first_imgHowever, they added: “Asset managers frequently short-listed [sic] by investment consultants are perceived as more likely to outperform other asset managers.”The paper builds on 2013 research by Jones and Martinez that found no evidence of recommendations by consultants adding value to pension funds, with the current paper examining the motivation of asset owners for nevertheless accepting the recommendation.The paper found that pension funds were “ignoring the wealth of evidence” that showed there was no direct link between an asset managers’ past performance and its ability to generate future returns.Despite this, it also found that past performance was a “much more important driver of flows” than any future return expectations.The authors argued that the most likely explanation for such behaviour was that the fiduciaries involved in any decision-making were opting to use the “most observable and verifiable” data available to them, even if the fiduciaries believe they know better.“Trustees may attach unwarranted weight to this tangible piece of information (or non-information) simply because it is observable by the people they are appointed by or answerable to,” they said.Furthermore, decisions to appoint future managers were also based on service factors – such as a company’s use of informal meetings or hiring a relationship manager perceived as capable.“This is perhaps because service factors are read by institutional investors as being informative about general business practices of the asset manager, which might also be reflected in expected future performance,” the paper said.,WebsitesWe are not responsible for the content of external sitesLink to paper ‘Institutional Investor Expectations, Manager Performance, and Fund Flows’ Pension funds have higher return expectations of asset managers frequently shortlisted by consultancies, research by Saïd Business School has found.The research, conducted jointly by the University of Connecticut and the University of Oxford-based business school, found that past performance and soft investment factors also influenced asset owners’ decisions to award new mandates, despite scant evidence of their ability to predict future performance.The study, examining 13 years of US equity performance data, found that past performance was only indicative of future returns over “very short” periods.“Consultants’ recommendations, once aggregated at the manager level, also seem largely unrelated to performance,” authors Howard Jones and Jose Vincente Martinez found.last_img read more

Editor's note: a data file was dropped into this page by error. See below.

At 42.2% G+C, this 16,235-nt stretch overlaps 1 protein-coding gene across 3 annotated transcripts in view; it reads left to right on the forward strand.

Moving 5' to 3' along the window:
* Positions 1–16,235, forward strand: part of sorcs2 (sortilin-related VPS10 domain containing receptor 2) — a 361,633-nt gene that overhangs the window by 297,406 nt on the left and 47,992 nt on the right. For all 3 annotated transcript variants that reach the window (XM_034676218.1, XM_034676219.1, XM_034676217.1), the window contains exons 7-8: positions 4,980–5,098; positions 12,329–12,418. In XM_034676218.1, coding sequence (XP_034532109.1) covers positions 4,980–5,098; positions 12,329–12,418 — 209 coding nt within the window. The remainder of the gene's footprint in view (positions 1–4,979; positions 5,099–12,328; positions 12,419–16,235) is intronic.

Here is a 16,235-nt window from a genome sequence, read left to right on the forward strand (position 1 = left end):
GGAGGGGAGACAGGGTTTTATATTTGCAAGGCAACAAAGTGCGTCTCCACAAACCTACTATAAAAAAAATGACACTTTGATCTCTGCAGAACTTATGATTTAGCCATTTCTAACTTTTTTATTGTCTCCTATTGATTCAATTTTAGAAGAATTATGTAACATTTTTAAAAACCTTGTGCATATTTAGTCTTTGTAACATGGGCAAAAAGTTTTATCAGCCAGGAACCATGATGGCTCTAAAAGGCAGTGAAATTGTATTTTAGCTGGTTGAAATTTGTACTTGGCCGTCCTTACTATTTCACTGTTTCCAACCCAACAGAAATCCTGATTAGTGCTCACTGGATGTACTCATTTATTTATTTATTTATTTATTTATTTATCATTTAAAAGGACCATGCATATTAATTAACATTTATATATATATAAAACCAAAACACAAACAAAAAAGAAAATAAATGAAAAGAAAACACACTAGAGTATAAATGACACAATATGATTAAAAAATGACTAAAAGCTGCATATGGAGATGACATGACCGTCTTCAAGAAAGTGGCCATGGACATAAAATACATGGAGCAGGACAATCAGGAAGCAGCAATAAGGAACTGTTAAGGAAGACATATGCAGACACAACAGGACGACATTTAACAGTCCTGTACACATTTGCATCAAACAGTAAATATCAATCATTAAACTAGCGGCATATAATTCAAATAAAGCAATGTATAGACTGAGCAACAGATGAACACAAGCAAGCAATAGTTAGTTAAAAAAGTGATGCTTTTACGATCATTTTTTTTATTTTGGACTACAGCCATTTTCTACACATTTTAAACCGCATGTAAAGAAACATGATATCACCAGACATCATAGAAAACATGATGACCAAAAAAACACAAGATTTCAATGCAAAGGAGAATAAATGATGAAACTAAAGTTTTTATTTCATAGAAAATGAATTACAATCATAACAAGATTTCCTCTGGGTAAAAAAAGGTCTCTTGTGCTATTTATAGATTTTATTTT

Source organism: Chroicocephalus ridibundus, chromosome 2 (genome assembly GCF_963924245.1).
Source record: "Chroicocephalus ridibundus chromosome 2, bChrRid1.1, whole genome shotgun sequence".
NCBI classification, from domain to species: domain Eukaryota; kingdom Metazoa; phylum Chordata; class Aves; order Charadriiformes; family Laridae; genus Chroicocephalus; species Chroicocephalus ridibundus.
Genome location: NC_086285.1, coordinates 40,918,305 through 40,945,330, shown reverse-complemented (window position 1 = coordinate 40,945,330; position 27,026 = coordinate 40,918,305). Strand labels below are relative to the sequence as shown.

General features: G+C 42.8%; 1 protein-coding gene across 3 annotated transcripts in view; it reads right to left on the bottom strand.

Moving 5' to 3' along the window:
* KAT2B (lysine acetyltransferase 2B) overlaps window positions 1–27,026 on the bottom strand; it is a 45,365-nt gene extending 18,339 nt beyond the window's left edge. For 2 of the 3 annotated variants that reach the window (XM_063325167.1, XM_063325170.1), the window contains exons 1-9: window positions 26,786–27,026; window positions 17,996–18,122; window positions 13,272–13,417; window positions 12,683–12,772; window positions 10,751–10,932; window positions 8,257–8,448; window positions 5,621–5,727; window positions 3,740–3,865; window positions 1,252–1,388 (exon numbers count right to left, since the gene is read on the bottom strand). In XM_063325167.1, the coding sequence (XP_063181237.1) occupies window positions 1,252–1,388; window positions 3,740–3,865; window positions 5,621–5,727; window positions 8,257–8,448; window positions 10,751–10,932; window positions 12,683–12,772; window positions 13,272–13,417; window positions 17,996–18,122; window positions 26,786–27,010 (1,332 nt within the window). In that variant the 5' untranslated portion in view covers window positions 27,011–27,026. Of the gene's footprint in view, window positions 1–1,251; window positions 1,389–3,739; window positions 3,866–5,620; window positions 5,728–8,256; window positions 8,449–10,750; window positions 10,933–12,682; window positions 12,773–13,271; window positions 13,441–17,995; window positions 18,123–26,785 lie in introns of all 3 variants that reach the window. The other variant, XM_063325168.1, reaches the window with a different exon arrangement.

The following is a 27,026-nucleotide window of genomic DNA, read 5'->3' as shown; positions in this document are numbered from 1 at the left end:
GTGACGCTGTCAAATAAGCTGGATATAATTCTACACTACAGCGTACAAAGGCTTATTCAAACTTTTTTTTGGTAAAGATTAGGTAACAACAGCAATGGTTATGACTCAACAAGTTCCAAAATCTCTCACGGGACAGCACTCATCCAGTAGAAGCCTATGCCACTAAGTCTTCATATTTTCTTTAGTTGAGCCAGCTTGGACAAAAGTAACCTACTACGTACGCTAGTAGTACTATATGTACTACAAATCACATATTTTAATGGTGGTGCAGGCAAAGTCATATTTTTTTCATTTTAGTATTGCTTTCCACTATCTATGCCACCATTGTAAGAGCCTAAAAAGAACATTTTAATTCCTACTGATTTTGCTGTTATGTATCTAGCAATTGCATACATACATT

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Home with bowling alley hits the market in Stafford

first_imgThe den of the year belongs to 94 Minimine St, Stafford.A NIGHT out with 10 mates, playing tenpin bowling followed by a Gold Class movie is a two suburb, 5km trek for most residents of Stafford but not if you live at 94 Minimine St. More from newsParks and wildlife the new lust-haves post coronavirus13 hours agoNoosa’s best beachfront penthouse is about to hit the market13 hours agoThe fun zone is hidden underneath this level.The property has a separate guest wing with kitchenette and lounge room, private decks, and an undercover patio area. An internal water feature flows through the house to the back patio. Tiered seating and a starry setting for movie night. The entertainment precinct hugs the footprint of the pool, with the competition length bowling alley running the width of the back of the property with external access through the garage. All the fun stuff is hidden underneath.It is all here on one of the largest residential blocks in Stafford, and realestate.com.au has reported over 2000 property views in its first week on the market. There’s even room to park 10 cars in the garage. >>>FOLLOW THE COURIER-MAIL REAL ESTATE TEAM ON FACEBOOK<<< Because two lanes are better than one. MORE REAL ESTATE STORIES Step across the water feature to enter the master bedroom or living area.At the back of 94 Minimine St, Stafford, the roof peels off to expose the pool and an artificial turfed backyard with golf putting green that extends almost to the rear of the property.center_img Underneath this golf putting green is the tenpin bowling alley.The impression is of a single level home with only the ground level garage visible from street level. Andrea Richardson’s husband built this incredible piece of real estate and the family of four moved in 14 years ago. There’s room to park 10 cars here.The idea that this property also houses a two-lane bowling alley, Gold Class style cinema, games hall, wet bar and wine cellar, along with a garage for 10 cars, seems fanciful until you find an inconspicuous hallway door that leads down to the ground level. “I suppose we were inspired by the Brady Bunch,” Ms Richardson said.“It’s a little bit retro.”The house has been built into a sloping block with a 23m above ground pool wrapping around two sides of the upper level where all the bedrooms and living areas are located. The games hall features air hockey and pool tables, arcade games and a bar.“As the years have gone by we went through stages. We used it all the time when the kids were young and we had Christmas and birthdays down there. Then as the kids got older and more involved in school sport, it never got used. Now the kids are grown up and using it with their friends.“I was last down there for my 40th and I’m 49 now.“It has served our purpose.”Chris Rice of Place Bulimba is taking the property to market with tenders closing on May 28 at 5pm. The property at 94 Minimine St, Stafford is on 1783sq m. last_img read more